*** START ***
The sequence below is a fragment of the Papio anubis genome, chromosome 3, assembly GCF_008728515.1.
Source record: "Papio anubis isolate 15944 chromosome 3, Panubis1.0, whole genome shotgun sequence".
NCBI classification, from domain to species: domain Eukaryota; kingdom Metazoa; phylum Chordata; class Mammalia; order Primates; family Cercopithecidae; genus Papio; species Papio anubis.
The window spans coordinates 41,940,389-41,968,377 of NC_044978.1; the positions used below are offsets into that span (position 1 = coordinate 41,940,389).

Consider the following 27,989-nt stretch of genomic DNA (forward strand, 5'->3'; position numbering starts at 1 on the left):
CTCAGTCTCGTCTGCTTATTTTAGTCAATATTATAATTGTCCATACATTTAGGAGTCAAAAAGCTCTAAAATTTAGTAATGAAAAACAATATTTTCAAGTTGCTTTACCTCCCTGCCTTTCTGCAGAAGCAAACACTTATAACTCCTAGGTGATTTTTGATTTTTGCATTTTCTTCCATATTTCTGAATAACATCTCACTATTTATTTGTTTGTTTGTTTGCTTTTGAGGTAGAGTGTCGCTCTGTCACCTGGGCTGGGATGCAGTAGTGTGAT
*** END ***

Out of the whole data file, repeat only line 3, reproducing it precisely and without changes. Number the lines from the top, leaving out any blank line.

NCBI classification, from domain to species: domain Eukaryota; kingdom Metazoa; phylum Chordata; class Mammalia; order Primates; family Cercopithecidae; genus Papio; species Papio anubis.